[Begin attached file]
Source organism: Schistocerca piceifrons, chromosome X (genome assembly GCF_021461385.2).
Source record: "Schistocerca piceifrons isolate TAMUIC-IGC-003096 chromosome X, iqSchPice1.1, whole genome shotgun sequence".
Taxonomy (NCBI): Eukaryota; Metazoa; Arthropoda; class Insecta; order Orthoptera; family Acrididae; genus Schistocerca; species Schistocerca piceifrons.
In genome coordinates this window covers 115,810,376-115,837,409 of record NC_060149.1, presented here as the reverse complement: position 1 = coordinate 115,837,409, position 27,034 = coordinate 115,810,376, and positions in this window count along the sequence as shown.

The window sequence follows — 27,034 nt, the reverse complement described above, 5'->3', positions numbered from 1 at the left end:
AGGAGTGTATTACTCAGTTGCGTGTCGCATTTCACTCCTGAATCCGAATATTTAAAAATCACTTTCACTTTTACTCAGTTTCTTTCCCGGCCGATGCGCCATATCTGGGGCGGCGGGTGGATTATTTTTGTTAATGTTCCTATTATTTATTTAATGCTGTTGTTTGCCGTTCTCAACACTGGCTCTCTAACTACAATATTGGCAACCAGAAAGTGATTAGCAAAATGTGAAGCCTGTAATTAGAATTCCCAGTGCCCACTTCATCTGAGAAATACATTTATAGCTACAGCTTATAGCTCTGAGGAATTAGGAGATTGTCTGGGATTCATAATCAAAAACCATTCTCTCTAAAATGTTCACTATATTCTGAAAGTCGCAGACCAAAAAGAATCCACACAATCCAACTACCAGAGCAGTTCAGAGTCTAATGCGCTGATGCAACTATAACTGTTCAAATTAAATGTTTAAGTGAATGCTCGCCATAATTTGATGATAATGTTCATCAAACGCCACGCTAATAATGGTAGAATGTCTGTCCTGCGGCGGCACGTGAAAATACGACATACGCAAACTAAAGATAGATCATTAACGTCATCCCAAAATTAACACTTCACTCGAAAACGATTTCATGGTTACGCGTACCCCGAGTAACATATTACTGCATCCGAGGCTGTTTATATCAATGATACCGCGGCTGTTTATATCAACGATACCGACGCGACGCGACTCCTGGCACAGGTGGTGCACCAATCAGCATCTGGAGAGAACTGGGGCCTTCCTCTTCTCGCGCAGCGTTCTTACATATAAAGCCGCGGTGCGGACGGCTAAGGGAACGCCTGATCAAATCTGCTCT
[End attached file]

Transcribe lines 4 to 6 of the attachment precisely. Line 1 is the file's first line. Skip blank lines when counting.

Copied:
In genome coordinates this window covers 115,810,376-115,837,409 of record NC_060149.1, presented here as the reverse complement: position 1 = coordinate 115,837,409, position 27,034 = coordinate 115,810,376, and positions in this window count along the sequence as shown.

The window sequence follows — 27,034 nt, the reverse complement described above, 5'->3', positions numbered from 1 at the left end:
AGGAGTGTATTACTCAGTTGCGTGTCGCATTTCACTCCTGAATCCGAATATTTAAAAATCACTTTCACTTTTACTCAGTTTCTTTCCCGGCCGATGCGCCATATCTGGGGCGGCGGGTGGATTATTTTTGTTAATGTTCCTATTATTTATTTAATGCTGTTGTTTGCCGTTCTCAACACTGGCTCTCTAACTACAATATTGGCAACCAGAAAGTGATTAGCAAAATGTGAAGCCTGTAATTAGAATTCCCAGTGCCCACTTCATCTGAGAAATACATTTATAGCTACAGCTTATAGCTCTGAGGAATTAGGAGATTGTCTGGGATTCATAATCAAAAACCATTCTCTCTAAAATGTTCACTATATTCTGAAAGTCGCAGACCAAAAAGAATCCACACAATCCAACTACCAGAGCAGTTCAGAGTCTAATGCGCTGATGCAACTATAACTGTTCAAATTAAATGTTTAAGTGAATGCTCGCCATAATTTGATGATAATGTTCATCAAACGCCACGCTAATAATGGTAGAATGTCTGTCCTGCGGCGGCACGTGAAAATACGACATACGCAAACTAAAGATAGATCATTAACGTCATCCCAAAATTAACACTTCACTCGAAAACGATTTCATGGTTACGCGTACCCCGAGTAACATATTACTGCATCCGAGGCTGTTTATATCAATGATACCGCGGCTGTTTATATCAACGATACCGACGCGACGCGACTCCTGGCACAGGTGGTGCACCAATCAGCATCTGGAGAGAACTGGGGCCTTCCTCTTCTCGCGCAGCGTTCTTACATATAAAGCCGCGGTGCGGACGGCTAAGGGAACGCCTGATCAAATCTGCTCT